And my opinion is not as valid as experts’ in other fields. That is why THEY ARE THE EXPERTS. So if our leading epidemiologists largely agree that ‘A’ is correct, and a couple of discredited doctors make a video that says ‘B’ is correct, our response should not be ‘I’ll listen to both and decide which makes sense to me.’ Confirmation bias exists, and only fools think they are free of it. To paraphrase Asimov, your ignorance is not the same as their experience. Genuinely smart people look for answers from people who are smarter than themselves. Only ignorant people believe their guess is as good as anyone else’s.”

Bear in mind that if Stevie is actually a real person, her so-called “expertise” is in the area of ringing handbells and teaching music, none of it with any formal accreditation she is willing to produce. So “expert” is probably not the best description for Stevie, though she admits she acquired hers with a combination of “study, work, experience, and aptitude”, as most people do. As she says, “None of it comes from attending Google University.” If she exists at all, we should probably think of her as a nice church lady venting, rather than as someone equipped to assess the value of accreditation in the age of the internet.

Attending ‘Google University’

Mind you, there is certainly good reason to be cautious about “Google University”, by which we may assume she means arriving at your opinions about the world by online research. We are now discovering that both social media websites and search engines are a total sham. They are stage managed by the Deep State and the media to shape your thought life. Since taking over Twitter, Elon Musk has tweeted repeatedly about how, under its former owner Jack Dorsey, the website influenced the 2020 US election at the request of the FBI by suppressing the Hunter Biden laptop story, which turned out to be legitimate. “Content moderation” was an excuse for burying inconvenient truth.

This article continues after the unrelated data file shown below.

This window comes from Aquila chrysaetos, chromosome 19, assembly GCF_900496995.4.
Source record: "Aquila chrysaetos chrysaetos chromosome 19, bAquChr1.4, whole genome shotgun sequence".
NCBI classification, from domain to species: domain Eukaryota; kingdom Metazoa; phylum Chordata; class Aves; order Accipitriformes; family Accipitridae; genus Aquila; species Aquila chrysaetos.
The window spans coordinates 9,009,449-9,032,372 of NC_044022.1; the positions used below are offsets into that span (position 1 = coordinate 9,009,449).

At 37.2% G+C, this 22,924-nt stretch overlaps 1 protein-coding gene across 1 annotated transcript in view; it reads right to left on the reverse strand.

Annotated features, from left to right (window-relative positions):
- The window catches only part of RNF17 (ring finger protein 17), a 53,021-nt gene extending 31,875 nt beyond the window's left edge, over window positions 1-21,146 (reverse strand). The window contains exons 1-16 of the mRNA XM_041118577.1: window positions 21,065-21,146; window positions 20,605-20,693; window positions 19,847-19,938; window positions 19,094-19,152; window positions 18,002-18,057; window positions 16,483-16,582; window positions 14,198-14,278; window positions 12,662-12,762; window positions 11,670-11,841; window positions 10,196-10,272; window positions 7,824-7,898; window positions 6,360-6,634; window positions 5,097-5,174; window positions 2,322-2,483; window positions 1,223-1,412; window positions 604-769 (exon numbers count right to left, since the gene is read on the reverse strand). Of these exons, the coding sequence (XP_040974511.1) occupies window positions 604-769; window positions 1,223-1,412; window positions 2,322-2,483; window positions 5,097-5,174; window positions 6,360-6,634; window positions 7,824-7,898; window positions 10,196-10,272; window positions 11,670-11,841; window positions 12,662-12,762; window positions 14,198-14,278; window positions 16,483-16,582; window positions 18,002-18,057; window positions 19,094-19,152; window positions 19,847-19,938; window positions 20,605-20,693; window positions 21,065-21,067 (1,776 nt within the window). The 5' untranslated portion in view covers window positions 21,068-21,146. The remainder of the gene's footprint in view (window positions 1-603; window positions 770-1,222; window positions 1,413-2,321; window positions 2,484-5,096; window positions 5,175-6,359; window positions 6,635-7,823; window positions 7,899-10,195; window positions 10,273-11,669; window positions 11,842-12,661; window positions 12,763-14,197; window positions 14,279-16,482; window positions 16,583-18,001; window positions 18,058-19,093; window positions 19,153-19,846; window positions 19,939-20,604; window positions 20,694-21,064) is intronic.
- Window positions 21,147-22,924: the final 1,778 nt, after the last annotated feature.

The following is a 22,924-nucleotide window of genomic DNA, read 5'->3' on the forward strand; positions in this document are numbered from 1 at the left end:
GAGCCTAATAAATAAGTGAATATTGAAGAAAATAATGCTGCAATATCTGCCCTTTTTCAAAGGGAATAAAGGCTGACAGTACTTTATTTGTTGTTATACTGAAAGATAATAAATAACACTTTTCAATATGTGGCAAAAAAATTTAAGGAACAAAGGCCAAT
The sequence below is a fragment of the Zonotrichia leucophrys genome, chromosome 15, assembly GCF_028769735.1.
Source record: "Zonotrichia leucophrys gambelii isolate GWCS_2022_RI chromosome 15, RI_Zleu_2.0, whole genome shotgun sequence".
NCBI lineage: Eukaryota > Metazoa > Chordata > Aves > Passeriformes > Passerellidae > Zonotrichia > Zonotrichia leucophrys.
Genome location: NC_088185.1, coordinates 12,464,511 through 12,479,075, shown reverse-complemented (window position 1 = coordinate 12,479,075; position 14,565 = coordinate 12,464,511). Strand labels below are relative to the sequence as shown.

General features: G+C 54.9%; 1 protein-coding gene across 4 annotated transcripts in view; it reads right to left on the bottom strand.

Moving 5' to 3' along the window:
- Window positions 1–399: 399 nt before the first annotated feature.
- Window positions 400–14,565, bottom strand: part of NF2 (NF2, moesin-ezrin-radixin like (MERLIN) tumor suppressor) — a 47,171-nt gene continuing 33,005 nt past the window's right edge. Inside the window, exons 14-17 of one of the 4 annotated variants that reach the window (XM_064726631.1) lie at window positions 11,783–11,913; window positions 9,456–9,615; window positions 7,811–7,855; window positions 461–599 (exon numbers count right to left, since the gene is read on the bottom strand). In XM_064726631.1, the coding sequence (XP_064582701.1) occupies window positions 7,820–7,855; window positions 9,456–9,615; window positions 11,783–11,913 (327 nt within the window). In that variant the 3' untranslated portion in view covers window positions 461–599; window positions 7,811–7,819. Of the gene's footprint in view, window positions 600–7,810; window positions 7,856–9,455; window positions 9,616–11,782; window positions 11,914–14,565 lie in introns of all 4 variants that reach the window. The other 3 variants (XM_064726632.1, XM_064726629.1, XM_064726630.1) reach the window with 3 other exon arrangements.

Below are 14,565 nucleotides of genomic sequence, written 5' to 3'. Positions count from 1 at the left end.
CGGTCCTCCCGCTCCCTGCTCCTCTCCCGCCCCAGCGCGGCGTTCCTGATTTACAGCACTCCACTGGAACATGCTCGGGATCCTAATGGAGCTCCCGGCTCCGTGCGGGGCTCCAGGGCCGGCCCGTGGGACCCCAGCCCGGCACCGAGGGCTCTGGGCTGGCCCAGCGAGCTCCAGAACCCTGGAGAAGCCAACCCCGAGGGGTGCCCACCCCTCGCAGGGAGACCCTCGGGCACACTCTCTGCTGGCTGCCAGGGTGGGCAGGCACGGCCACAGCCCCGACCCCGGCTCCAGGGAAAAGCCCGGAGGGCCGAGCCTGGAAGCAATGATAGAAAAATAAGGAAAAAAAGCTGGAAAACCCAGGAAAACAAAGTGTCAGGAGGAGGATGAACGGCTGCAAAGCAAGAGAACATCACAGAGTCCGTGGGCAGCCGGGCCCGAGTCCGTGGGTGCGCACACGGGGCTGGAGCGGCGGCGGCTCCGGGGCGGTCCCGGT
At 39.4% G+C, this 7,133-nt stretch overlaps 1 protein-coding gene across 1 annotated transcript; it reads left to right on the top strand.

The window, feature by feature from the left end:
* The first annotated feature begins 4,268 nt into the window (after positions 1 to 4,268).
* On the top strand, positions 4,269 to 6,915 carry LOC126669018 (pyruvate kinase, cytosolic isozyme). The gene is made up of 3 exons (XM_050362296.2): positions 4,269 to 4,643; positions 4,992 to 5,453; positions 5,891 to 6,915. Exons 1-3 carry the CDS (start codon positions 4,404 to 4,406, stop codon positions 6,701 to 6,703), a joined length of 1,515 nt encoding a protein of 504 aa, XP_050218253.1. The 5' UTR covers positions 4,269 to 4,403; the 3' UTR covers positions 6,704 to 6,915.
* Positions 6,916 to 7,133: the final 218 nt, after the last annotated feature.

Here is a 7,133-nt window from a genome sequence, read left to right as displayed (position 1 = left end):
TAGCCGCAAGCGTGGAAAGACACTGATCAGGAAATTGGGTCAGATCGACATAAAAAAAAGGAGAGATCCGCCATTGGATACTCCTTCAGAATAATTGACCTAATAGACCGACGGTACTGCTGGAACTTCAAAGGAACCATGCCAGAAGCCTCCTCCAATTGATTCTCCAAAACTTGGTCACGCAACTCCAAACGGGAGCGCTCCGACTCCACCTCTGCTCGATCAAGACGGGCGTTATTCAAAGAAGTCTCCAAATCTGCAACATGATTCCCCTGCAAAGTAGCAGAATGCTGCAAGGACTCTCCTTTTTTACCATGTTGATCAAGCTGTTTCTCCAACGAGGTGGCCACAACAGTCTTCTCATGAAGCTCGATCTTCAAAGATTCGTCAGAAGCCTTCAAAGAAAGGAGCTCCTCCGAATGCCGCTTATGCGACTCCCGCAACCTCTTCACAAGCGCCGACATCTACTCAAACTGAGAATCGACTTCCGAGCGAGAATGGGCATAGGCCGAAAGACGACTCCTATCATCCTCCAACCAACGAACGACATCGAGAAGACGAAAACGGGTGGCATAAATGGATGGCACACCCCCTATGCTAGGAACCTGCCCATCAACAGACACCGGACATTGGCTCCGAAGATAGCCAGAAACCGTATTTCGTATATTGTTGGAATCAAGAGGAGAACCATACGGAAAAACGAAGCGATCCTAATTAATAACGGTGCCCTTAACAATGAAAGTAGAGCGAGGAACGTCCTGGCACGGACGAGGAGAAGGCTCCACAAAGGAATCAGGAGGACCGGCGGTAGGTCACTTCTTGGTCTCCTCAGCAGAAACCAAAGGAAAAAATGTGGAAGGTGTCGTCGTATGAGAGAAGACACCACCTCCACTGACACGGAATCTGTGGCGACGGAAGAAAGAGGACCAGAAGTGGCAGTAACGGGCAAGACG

Then a few days ago it came out that a barrage of tweets from Twitter “doctors” during the pandemic turned out to be complete fakes posted from anonymous accounts using stock photographs. Interestingly, this entire network of accounts was dedicated to telling us how many people were dying of COVID, drumming up sympathy for their relatives, and pushing the vaccine. All fake, and the people or organizations behind these accounts have yet to be identified. Facebook and Google don’t have Elon Musk to expose their content moderation practices over the last few years, but it’s apparent both have been suppressing and promoting content in order to further the political agendas of the individuals and corporations who finance them or, in Google’s case, to promote their own products over those of competitors.